Featured Product

    FSB Report Examines Progress in Resolvability of Systemic Institutions

    November 18, 2020

    FSB published a report that examines progress in implementing policy measures to enhance the resolvability of systemically important financial institutions. The report highlights the need for resolution preparedness and discusses lessons learned from the COVID-19 pandemic, which confirmed the importance of ongoing work on resolvability for banks, insurers, and central counterparties (CCPs). The report concludes that improved capabilities for monitoring the financial condition of firms and for cooperation and communication in a crisis, although not yet perfect, have served authorities well.

    In the banking sector, the sixth round of the resolvability assessment process conducted during 2019-2020 confirmed that crisis management groups are broadly satisfied with the progress of global systemically important banks (G-SIBs) toward resolvability.  Global systemically important banks (G-SIBs) are estimated to already meet the final 2022 minimum external total loss-absorbing capacity (TLAC) requirement. TLAC-eligible bond issuance has continued through the difficult COVID-19 pandemic environment and the market has, so far, absorbed issuance without difficulty. Disclosure of external TLAC levels by G-SIBs has improved over the past year. However, little information is available to market participants on the distribution of TLAC within banking groups. Work is ongoing on the management, distribution and transferability of these resources. The report identified some remaining obstacles to resolvability and gaps that to be addressed.

    In the insurance sector, FSB continues to monitor implementation of the Key Attributes. Progress on implementation of national insurance resolution regimes has slowed down, with no significant reforms, such as finalization of new or enhanced insurance resolution frameworks, reported in this recent cycle. The FSB Key Attributes Assessment Methodology (KAAM) for the insurance sector, which was published in August 2020, may also be a useful tool for a jurisdiction that is adopting a new resolution regime or reviewing, reforming, or making improvements to its existing regimes. A number of jurisdictions have identified systemically important insurers for purpose of recovery and resolution planning. Key areas of attention for FSB work on resolution planning for insurers are intra-group interconnectedness and funding in resolution. Furthermore, in the event of a 2022 decision to discontinue the global systemically important insurers (G-SIIs) list, FSB will review the scope of application of G-SII specific requirements in consultation with IAIS.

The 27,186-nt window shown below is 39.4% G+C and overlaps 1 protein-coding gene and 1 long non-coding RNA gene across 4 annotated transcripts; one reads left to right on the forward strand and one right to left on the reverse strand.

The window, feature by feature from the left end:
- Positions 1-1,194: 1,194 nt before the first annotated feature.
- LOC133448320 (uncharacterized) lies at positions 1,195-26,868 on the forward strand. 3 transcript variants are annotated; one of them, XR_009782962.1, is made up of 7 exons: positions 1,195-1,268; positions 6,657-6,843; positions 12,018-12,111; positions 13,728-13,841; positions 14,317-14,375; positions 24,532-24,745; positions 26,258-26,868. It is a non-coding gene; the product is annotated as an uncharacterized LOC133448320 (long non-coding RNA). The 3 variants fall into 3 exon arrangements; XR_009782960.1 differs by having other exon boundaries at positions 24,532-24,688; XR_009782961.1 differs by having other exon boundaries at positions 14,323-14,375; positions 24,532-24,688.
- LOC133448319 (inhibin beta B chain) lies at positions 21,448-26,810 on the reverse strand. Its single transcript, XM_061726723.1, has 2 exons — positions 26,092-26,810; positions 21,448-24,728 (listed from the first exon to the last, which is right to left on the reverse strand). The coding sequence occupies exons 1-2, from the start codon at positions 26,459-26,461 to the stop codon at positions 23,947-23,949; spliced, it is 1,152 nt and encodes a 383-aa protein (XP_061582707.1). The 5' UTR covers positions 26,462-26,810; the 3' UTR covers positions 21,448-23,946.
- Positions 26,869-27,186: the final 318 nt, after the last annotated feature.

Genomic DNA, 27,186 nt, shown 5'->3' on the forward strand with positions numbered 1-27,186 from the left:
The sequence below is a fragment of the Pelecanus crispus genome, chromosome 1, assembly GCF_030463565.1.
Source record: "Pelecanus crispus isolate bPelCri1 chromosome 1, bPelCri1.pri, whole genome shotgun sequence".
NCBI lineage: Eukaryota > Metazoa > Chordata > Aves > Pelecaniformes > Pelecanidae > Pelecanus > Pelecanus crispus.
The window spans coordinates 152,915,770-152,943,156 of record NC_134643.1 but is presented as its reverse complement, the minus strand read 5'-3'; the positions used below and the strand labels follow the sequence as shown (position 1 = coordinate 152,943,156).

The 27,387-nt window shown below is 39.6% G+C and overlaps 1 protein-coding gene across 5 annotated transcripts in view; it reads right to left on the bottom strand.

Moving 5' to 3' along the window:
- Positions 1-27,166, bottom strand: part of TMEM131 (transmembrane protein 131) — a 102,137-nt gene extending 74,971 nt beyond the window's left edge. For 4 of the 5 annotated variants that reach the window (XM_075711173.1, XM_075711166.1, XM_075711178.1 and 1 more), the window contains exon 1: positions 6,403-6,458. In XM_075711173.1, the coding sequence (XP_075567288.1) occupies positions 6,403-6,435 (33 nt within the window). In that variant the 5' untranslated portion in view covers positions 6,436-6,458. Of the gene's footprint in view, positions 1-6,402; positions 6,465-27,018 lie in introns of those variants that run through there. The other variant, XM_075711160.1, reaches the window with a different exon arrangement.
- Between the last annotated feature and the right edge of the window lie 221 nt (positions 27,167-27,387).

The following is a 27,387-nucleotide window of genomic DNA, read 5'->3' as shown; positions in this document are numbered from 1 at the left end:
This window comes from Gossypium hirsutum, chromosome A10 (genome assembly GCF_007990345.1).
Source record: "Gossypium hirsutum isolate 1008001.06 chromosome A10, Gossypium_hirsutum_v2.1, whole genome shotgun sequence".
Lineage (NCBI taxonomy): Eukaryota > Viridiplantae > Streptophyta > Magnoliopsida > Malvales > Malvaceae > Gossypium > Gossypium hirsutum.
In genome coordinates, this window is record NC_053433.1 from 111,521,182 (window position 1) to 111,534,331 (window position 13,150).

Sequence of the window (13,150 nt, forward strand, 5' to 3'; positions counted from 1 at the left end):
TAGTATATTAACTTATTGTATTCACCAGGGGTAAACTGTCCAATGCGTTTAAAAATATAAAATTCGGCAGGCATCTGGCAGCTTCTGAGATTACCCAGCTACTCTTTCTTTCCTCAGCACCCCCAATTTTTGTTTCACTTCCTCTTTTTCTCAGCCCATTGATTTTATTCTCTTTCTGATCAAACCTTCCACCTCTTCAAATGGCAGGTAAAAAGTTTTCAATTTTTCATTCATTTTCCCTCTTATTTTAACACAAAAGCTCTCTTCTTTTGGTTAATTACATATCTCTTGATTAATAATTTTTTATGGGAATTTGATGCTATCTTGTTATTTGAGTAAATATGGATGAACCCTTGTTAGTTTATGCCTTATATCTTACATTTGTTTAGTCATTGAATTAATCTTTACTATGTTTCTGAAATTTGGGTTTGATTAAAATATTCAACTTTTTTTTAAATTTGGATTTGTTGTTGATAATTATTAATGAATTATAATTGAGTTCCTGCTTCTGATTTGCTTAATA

Central counterparties are also increasing in importance, given that the recent periods of market turmoil have demonstrated the benefits that central clearing brings for global financial stability. CPMI and IOSCO coordinated a review, which qualified thirteen central counterparties as systemically important in more than one jurisdiction. Some progress has been made in resolution planning for systemically important central counterparties in more than one jurisdiction. Authorities have established crisis management groups and commenced resolution planning for all central counterparties identified as systemically important in more than one jurisdiction, with the exception of one central counterparty that was added to the list of systemically important central counterparties in more than one jurisdiction in the August review. To support discussions on central counterparty resolvability and adequacy of financial resources for resolution, FSB recently issued a guidance on financial resources to support central counterparty resolution and on the treatment of central counterparty equity in resolution. FSB also developed, in 2020, a resolvability assessment process questionnaire that will be used for the first time in the 2021 for central counterparties that systemically important in more than one jurisdiction. Summary findings from the 2021 central counterparty resolvability assessment process will be included in the 2021 resolution report of FSB. The Chairs of FSB, CPMI, IOSCO, and the FSB Resolution Steering Group agreed to collaborate on and conduct further work on central counterparty financial resources through their respective committees.